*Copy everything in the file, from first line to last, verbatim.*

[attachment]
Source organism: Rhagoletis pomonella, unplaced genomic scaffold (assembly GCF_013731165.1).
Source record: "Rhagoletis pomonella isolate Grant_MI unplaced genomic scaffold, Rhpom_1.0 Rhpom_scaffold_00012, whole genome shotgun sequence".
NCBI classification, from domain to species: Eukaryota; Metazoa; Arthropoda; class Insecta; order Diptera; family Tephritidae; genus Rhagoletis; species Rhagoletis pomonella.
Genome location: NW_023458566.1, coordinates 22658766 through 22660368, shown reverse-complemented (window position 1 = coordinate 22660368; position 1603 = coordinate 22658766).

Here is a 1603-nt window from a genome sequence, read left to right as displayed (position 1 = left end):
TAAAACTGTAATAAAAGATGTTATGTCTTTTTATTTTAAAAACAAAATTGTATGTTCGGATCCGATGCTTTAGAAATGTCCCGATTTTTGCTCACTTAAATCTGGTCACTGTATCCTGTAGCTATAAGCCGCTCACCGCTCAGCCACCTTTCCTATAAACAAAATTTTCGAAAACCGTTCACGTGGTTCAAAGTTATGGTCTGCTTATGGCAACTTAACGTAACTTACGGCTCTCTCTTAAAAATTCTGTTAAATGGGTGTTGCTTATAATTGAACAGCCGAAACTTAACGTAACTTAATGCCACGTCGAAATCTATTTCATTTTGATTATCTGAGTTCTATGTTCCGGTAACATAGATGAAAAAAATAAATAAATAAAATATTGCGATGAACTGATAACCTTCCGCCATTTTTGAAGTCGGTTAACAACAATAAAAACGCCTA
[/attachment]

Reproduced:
Source organism: Rhagoletis pomonella, unplaced genomic scaffold (assembly GCF_013731165.1).
Source record: "Rhagoletis pomonella isolate Grant_MI unplaced genomic scaffold, Rhpom_1.0 Rhpom_scaffold_00012, whole genome shotgun sequence".
NCBI classification, from domain to species: Eukaryota; Metazoa; Arthropoda; class Insecta; order Diptera; family Tephritidae; genus Rhagoletis; species Rhagoletis pomonella.
Genome location: NW_023458566.1, coordinates 22658766 through 22660368, shown reverse-complemented (window position 1 = coordinate 22660368; position 1603 = coordinate 22658766).

Here is a 1603-nt window from a genome sequence, read left to right as displayed (position 1 = left end):
TAAAACTGTAATAAAAGATGTTATGTCTTTTTATTTTAAAAACAAAATTGTATGTTCGGATCCGATGCTTTAGAAATGTCCCGATTTTTGCTCACTTAAATCTGGTCACTGTATCCTGTAGCTATAAGCCGCTCACCGCTCAGCCACCTTTCCTATAAACAAAATTTTCGAAAACCGTTCACGTGGTTCAAAGTTATGGTCTGCTTATGGCAACTTAACGTAACTTACGGCTCTCTCTTAAAAATTCTGTTAAATGGGTGTTGCTTATAATTGAACAGCCGAAACTTAACGTAACTTAATGCCACGTCGAAATCTATTTCATTTTGATTATCTGAGTTCTATGTTCCGGTAACATAGATGAAAAAAATAAATAAATAAAATATTGCGATGAACTGATAACCTTCCGCCATTTTTGAAGTCGGTTAACAACAATAAAAACGCCTA